With my pleas, the AKC agreed to allow Reckless to continue the sport of Obedience with re-registration as an All American Dog.

The entire community of folks who knew and loved Reckless stood behind her and provided us with cheers and encouragement as we stayed with the game. She made friends everywhere she went while I enjoyed the amazing teams we had the privilege of getting to watch and learn from at trials. Performance teams are the BEST!


Despite being blocked from all of the breed-only trials, Reckless & I were able to attend enough trials over time to slowly gather the Master titles that delighted me. We kept working on the task of refining our precision and timing. I never thought much about OTCH points because my focus was on improving our teamwork and achieving Master points. When Reckless earned an OTCH during our journey, it was icing on our cake.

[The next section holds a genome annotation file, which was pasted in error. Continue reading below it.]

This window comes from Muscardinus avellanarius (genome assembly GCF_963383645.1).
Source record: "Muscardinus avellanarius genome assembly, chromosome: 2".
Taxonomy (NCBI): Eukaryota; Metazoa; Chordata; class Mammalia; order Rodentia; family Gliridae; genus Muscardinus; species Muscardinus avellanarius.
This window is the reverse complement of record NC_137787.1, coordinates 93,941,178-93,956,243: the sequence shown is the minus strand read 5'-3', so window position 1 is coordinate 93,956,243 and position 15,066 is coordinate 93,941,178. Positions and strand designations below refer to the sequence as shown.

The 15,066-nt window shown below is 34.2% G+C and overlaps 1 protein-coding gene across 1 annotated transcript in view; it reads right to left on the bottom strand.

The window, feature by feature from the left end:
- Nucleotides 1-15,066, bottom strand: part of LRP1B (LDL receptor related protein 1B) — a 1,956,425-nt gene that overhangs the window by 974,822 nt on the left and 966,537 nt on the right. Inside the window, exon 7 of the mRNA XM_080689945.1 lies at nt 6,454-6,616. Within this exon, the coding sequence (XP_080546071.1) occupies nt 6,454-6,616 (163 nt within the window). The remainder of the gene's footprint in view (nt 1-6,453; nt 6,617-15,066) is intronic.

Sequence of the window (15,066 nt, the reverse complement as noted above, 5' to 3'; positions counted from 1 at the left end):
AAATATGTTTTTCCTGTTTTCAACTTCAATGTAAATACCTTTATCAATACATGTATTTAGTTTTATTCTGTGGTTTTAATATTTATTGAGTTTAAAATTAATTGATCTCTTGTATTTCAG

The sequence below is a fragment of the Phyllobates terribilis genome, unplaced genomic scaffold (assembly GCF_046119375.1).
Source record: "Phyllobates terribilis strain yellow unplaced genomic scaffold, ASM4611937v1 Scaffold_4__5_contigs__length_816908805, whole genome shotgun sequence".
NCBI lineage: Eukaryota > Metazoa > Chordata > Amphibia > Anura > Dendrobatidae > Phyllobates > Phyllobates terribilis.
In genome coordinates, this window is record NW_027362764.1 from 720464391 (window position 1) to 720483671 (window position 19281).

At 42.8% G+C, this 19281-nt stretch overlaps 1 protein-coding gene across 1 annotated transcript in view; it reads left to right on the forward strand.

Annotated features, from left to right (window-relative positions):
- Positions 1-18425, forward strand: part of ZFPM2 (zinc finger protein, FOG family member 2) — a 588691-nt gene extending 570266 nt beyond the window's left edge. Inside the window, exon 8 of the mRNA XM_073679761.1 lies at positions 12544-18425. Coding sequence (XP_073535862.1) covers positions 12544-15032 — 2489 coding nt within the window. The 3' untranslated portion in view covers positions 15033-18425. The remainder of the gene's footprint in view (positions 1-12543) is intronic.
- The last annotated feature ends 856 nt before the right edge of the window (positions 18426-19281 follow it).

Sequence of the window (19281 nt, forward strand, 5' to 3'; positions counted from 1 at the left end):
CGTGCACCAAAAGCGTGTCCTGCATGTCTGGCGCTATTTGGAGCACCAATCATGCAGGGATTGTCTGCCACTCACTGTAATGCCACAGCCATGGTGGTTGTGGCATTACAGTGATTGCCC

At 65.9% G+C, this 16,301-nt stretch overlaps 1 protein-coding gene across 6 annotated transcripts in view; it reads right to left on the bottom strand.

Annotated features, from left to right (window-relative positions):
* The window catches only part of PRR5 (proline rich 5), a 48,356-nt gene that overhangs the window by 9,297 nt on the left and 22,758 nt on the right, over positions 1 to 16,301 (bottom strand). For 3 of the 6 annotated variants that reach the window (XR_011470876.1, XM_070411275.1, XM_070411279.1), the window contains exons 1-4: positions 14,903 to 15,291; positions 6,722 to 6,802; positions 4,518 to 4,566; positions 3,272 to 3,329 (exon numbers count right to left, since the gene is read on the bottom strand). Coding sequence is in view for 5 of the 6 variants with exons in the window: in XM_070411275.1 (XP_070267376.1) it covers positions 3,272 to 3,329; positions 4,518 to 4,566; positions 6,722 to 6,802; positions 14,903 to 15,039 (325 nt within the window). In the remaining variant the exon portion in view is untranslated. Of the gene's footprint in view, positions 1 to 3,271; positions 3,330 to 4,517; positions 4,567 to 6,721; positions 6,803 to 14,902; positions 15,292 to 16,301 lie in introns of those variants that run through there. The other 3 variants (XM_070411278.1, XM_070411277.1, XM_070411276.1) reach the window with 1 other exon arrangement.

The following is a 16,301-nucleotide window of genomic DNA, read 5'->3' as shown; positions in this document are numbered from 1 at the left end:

In Sept. 2017, Reckless earned the Obedience Grand Master title. That made my heart sing! With that accomplishment, we retired from competition. Reckless & I left the ring feeling the joy of having made many friends and having mastered advanced performance. Most importantly, with our years of teamwork, we had built the most valuable treasure that any human and canine can share: a solid bond of love and trust.  I wish that same priceless joy for others. Get out there and play with your dog! I will be cheering for you!